Simplicity in Woodworking

The form is simple. The jig was massive ... but that's another story.

The form is simple. The jig was massive … but that’s another story.

Here’s what I like to see when I look at something I’ve built, something someone else has built or someone in the process of building. Ease. I like to see the simplified result – in form, product or technique – of what I know is not so simple.

I don’t mean it has to be modern, and I don’t mean it has to be pure (whatever that means). What I’m saying is that I love the pared-down thing. If it’s a process or activity I’m observing, rather than a product, give me only the necessary motion. Give me the casual but effective moves of a pro ballplayer at the annual family reunion game. Woodcraft, at its best or by the best, is like that. Even static objects will come alive when their lines are easy to follow with the eye and brain.

The teacher I had in the production cabinet shop told me to always do the hard part of a build first. That takes some discipline, though when a deadline and money are involved, you learn that it’s by far the most efficient practice. For the hobbyist, it’s often harder to acquire that discipline because it’s more enjoyable to complete a series of basic, habitual woodworking moves than to take on a difficult project or technique. Also, in your typical garage shop, there aren’t five other cabinetmakers standing around to offer tips, ideas and the occasional well-meaning jab.

In any case, whether you’re a hobbyist or a professional, the questions are: How do you make this stuff look easy? And, how do you know when you’ve reached that level of success?

The second question is probably impossible to answer. Hemingway’s famous quote on writing was, “We are all apprentices in a craft where no one ever becomes a master,” and I think some of that applies to woodworking. But the first question is something we can tackle. How do you go about simplifying a design or a job? Who are the teachers and writers that do it for you? And, when it comes to finished products, what do you like to look at? What are the forms or styles that appeal to you?

Frank Klausz makes dovetails look easy.

Frank Klausz makes dovetails look easy.

For me this week, it’s Frank Klausz on dovetails. I like looking at the ones he’s done, and I like his simplified approach to cutting them. Share your current favorites in the comments section, or by e-mailing me.

Dan Farnbach

p.s. – we have Frank Klausz’s writing in our store, if you’re interested. There’s a nice joinery book available in both digital and print formats. Visit the product page and consider picking up a copy.

CATEGORIES
Editors' Blog, Woodworking Blogs, Woodworking Daily
Dan Farnbach

About Dan Farnbach

Dan apprenticed and worked in two professional shops during the years after college. But sweeping shop floors only goes so far toward learning woodworking. These days Dan is online editor for Popular Woodworking, and is learning new skills every day. He divides his time between Boston and Maine.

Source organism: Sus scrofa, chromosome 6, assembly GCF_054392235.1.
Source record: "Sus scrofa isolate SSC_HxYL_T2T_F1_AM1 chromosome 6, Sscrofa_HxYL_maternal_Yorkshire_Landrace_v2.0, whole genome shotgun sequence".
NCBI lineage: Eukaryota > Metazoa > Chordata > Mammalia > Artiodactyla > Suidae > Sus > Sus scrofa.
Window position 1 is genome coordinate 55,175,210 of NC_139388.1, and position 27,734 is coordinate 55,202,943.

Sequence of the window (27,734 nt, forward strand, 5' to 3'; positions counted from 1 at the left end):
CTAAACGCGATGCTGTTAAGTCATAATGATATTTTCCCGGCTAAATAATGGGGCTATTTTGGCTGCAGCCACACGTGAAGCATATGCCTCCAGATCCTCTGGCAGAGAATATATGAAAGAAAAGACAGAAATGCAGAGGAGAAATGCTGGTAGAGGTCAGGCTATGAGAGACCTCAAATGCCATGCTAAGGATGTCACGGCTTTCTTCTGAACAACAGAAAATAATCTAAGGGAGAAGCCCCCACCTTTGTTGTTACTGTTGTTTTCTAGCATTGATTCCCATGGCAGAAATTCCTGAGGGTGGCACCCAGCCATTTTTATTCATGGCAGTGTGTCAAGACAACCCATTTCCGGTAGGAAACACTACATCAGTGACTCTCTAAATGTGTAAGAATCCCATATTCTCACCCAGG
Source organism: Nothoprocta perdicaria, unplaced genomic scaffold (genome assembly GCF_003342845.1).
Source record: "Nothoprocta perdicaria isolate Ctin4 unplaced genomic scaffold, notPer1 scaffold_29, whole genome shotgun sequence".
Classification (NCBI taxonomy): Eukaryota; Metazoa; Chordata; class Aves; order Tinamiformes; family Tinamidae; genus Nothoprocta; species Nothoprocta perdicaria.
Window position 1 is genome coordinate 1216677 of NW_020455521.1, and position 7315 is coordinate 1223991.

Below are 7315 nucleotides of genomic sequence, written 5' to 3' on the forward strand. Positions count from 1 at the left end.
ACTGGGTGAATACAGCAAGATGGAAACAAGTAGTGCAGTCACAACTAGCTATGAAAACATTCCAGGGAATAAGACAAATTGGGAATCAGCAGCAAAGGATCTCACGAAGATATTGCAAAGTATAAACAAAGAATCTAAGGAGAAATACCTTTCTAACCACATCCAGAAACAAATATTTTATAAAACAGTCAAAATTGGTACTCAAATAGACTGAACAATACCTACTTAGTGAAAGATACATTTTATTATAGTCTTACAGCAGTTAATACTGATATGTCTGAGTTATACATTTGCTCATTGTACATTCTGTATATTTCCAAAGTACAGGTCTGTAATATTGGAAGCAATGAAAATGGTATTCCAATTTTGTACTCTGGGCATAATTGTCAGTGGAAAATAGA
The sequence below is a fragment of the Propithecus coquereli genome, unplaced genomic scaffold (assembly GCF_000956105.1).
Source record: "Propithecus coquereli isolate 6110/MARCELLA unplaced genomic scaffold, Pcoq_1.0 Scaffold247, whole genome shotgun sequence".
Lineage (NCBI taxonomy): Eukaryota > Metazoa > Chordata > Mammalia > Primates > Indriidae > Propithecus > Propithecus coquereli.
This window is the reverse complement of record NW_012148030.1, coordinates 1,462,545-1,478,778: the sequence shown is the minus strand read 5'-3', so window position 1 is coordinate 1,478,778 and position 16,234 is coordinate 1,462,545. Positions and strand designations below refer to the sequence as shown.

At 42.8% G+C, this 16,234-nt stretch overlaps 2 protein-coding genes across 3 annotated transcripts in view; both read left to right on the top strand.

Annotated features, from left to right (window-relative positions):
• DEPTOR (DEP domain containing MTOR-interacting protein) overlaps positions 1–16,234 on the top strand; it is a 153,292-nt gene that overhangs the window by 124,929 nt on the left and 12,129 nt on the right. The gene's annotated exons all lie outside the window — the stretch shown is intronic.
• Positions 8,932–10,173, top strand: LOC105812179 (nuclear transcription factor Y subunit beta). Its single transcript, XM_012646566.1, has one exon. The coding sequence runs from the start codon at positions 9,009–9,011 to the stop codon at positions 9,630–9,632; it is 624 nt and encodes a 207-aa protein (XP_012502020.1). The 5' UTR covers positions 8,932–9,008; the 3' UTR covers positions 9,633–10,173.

13 thoughts on “Simplicity in Woodworking

  1. BillW

    Hey Dan,
    Great article! I was just talking with a fellow cabinetmaker in our shop the other day about doing the hardest task first. Typically when we install some cabinets we do the crown molding as soon as possible so we don’t have to rush that part of the install at the end of the day.Sure it would be easier to install the baseboard first, but what a stress relief to get that part out of the way.

    On another note, I have seen Frank Klausz cut dovetails in person, it is quite impressive and he does make it look simple. Pratice ,Practice Practice. Frank said he asked his father how he could cut dovetails so fast ,he told him after ten or fifteen years you’re gonna be a pretty good beginner yourself.

    Looking forward to reading your blog in the future

    ,

  2. Jay Elton

    Dan,
    Based on this first post, you are a welcome and well fitting addition to the PW staff. Thanks for the inspiratoion and the great looking piece of work. Looking forward to further reading your thoughts in the future.

  3. keithm

    I saw Frank’s dovetail video years ago, when it first came out. I tried to follow him with disastrous results. I started out too fast.

    I found “accuracy first” a better learning tool. Speed will come with experience.

  4. shepparg

    Dan, welcome to Popular Woodworking. It seems to me that the graceful design and execution that you are advocating is a choice for elegance over fanciness. I think you achieved that in this piece. If this column is a taste of what we can expect from you, I’ll be a fan.

  5. Stillpoint

    He Dan
    Found what you say with me. Tend to gravitate toward simple. Though most people at this level (and yours) would say my work is crude not simple. Or curde and simple. Looking forward to your contribution to Popular Woodworking.

    1. Dan FarnbachDan Farnbach Post author

      We made it in a shop where I worked. I wish I could say I was responsible for the design, but that was the guy I worked with, Matt Steckley. He had also built a massive jig for doing the work on a table saw. It was a frame stationed over the blade with a swinging sled that carried the wood in semi-circular, consecutive passes. The rest of the work was removing waste, smoothing, and finishing!

      1. Megan Fitzpatrick

        Just a note on that process: We’ve a similar technique article, by Mario Rodriguez, on scooping a chair seat at the table saw, scheduled for the August 2013 issue.

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